2023 Nashville school shooting

On March 27, 2023, a mass shooting occurred at The Covenant School, a Presbyterian Church in America parochial elementary school in the Green Hills neighborhood of Nashville, Tennessee when 28-year-old Aiden Hale (born Audrey Elizabeth Hale), a transgender man and former student of the school,[5][6][7] killed three nine‑year‑old children and three adults before being shot and killed by two Metropolitan Nashville Police Department (MNPD) officers. It is the deadliest mass shooting in Tennessee history.

2023 Nashville school shooting
Map
LocationGreen Hills, Nashville, Tennessee, U.S.
Coordinates36°05′35″N 86°49′32″W / 36.09306°N 86.82556°W / 36.09306; -86.82556
DateMarch 27, 2023 (March 27, 2023)
10:11 – 10:27 a.m. (CDT; UTC−05:00)
TargetStudents and staff at The Covenant School
Attack type
Mass shooting, mass murder, school shooting, pedicide
Weapons
Deaths7 (including the perpetrator)
Injured2 (1 by gunfire)[a]
PerpetratorAiden Hale[b][4]

Background

The Covenant School is a private Christian school in the Green Hills neighborhood of Nashville. It educates students from pre-kindergarten to the sixth grade. It was founded in 2001 as a ministry of Nashville's Covenant Presbyterian Church, a congregation of the Presbyterian Church in America; its enrollment is about 200 students.[8]

Shooting

External videos
CCTV footage released by Nashville Police showing Hale entering and walking throughout the school armed during the shooting.
 
  Tweet by Metro Nashville PD

Hale drove to the school, arriving at 9:54 a.m. CDT.[9][10] At 9:57, Hale sent an Instagram message to an old friend saying an earlier post was "basically a suicide note" and anticipating dying that day.[11] The friend who received the message called a crisis hotline, then contacted the Davidson County Sheriff's Office at 10:13.[12]

At 10:11, Hale, armed with a rifle, a carbine and a pistol, shot through a set of glass side doors and entered the building.[13][14][15] In a statement of facts released in an affidavit, a timeline of the movement of the perpetrator was revealed. A school custodian noticed Hale shooting his way into the school and tried to run away; Hale fired several times with his AR pistol and shot him to death. The smoke from the gunfire triggered the fire alarm. Several staff members and students initiated an evacuation without knowing there was an active shooter.

Hale then went up to the second floor via a stairway, where he encountered several students and faculty members. Hale fired his AR pistol several times, fatally shooting three children and a substitute teacher. Most of the students and staff escaped unharmed. Hale then walked up to the four victims and fired more shots into them. He then entered the second floor hallway and shot into the doors of two nearby third grade classrooms, injuring one student with a graze wound. Hale stopped shooting and continued searching for potential victims in the second floor hallway.

Hearing the fire alarms go off, the head of the school exited the school office on the second floor, unaware that an active shooter incident was happening. Hale rounded the corner into the same hallway and fatally shot her multiple times with the AR pistol, then walked up to the headmaster and shot her once more with his handgun. At this point, Hale continued walking around the second floor hallway looking for more potential victims, even going inside the church offices for that purpose.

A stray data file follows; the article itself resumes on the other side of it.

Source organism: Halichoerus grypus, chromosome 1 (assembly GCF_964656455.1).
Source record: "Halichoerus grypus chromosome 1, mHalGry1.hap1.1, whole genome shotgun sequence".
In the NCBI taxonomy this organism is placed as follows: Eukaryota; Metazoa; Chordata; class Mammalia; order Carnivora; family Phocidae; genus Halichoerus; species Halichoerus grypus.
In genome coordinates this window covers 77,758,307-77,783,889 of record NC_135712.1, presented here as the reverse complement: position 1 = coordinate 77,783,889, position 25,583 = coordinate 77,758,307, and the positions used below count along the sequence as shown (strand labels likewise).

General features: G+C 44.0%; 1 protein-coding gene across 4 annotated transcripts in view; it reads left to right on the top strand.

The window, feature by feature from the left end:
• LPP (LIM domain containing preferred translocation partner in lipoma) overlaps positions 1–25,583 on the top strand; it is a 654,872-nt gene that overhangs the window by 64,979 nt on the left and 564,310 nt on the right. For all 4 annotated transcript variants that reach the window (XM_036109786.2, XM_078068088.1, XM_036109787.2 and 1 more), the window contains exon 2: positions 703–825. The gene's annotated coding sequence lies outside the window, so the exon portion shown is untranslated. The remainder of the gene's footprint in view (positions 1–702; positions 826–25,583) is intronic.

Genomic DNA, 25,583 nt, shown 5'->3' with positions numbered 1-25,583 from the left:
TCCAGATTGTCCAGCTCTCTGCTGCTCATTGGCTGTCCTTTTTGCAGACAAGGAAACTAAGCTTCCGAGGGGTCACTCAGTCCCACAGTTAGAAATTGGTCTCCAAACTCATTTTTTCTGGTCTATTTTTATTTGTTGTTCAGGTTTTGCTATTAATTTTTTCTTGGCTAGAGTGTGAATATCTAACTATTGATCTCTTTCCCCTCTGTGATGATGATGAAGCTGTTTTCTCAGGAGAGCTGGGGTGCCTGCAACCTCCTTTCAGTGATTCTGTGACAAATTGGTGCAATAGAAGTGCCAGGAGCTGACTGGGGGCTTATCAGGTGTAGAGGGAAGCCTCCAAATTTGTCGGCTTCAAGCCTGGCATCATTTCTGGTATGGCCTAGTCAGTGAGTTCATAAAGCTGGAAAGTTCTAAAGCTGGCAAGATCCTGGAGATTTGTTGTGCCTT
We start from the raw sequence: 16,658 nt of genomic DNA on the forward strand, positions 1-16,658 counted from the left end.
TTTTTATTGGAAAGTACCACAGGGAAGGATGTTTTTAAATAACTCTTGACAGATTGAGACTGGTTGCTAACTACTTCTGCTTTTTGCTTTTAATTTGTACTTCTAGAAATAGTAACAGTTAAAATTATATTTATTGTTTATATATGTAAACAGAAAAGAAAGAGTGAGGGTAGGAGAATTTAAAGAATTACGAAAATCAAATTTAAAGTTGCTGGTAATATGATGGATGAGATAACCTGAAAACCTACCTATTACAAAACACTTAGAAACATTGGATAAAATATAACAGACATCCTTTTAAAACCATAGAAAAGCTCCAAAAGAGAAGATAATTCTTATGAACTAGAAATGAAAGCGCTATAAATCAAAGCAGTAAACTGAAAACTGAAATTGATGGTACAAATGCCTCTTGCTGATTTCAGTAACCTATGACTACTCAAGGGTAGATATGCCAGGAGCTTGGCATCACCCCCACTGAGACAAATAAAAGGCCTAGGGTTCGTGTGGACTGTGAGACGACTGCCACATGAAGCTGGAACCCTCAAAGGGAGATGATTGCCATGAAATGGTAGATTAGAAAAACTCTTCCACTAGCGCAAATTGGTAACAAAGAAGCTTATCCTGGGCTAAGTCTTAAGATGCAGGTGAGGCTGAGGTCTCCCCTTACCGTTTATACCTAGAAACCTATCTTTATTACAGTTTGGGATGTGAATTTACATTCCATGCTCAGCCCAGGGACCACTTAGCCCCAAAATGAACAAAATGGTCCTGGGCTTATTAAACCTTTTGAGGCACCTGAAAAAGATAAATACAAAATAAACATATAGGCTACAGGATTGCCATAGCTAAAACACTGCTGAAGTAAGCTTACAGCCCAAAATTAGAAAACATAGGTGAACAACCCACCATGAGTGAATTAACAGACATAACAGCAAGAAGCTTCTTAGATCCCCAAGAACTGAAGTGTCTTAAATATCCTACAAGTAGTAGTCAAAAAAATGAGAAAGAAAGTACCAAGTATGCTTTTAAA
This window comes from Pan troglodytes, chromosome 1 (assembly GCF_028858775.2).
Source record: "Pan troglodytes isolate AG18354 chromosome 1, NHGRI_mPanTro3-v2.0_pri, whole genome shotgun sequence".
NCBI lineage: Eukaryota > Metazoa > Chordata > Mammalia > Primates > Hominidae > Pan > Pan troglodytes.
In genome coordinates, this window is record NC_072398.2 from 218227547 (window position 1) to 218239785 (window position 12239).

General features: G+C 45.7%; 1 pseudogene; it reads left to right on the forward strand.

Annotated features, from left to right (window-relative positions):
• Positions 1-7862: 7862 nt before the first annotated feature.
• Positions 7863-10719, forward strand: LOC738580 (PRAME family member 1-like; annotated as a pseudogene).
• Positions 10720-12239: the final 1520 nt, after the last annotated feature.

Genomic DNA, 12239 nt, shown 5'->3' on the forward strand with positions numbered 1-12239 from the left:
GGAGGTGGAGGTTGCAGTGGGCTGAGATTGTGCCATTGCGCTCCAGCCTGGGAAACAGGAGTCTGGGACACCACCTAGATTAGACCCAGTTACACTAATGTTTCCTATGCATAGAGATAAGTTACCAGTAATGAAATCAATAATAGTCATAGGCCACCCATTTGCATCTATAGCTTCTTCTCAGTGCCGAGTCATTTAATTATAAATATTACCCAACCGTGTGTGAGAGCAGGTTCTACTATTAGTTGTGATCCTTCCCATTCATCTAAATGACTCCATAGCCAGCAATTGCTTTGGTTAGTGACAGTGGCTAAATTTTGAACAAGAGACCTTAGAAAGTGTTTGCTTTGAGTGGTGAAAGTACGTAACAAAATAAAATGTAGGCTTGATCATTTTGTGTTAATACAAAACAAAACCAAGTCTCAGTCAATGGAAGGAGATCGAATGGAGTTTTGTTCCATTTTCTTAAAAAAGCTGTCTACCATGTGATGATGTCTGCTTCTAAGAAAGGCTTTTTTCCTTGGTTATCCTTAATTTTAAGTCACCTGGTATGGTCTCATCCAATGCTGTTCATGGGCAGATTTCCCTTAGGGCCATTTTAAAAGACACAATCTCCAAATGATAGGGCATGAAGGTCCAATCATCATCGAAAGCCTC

Hale went downstairs to the first floor again and fired randomly in the lobby without shooting anyone. He then returned to the second floor and entered the emptied-out church sanctuary, where he fired seven times at a stained-glass window depicting Adam and Eve with his carbine before leaving. Hale then walked by a window at the church vestibule and noticed police cars arriving. He fired at the officers outside through the window for over two minutes.[16][17]

At 10:13, police received a call about an active shooter.[18][19] When police arrived at the scene, a teacher told an officer that the students were in lockdown and two were missing.[20] Officers entered the building at around 10:23.[21][22][5] While clearing the first floor of students and staff, they heard gunshots coming from the second floor.[23][24] Officers stepped over a victim on the second floor as they made their way to Hale.[25] At 10:25, a five-member team approached Hale,[26] and two officers fired four times each, killing Hale. By 10:27, 14 minutes after the initial 911 call was made, the threat was neutralized.[27][28][26] In total, Hale fired more than 150 rounds.[29] A reunification center was set up by the MNPD at the Woodmont Baptist Church; students were taken there by school bus in the afternoon.[30]

Victims

Six people—three students and three staff—were killed at random.[5] Five were pronounced dead at a hospital and one at the scene.[31] The deceased students were Evelyn Dieckhaus, William Kinney, and Hallie Scruggs, all aged 9.[32][c] The deceased faculty members were substitute teacher Cynthia Peak, 61; custodian Mike Hill, 61; and head of school Katherine Koonce, 60.[33]

In addition, a police officer was injured after cutting his hand on shattered glass.[3]

Perpetrator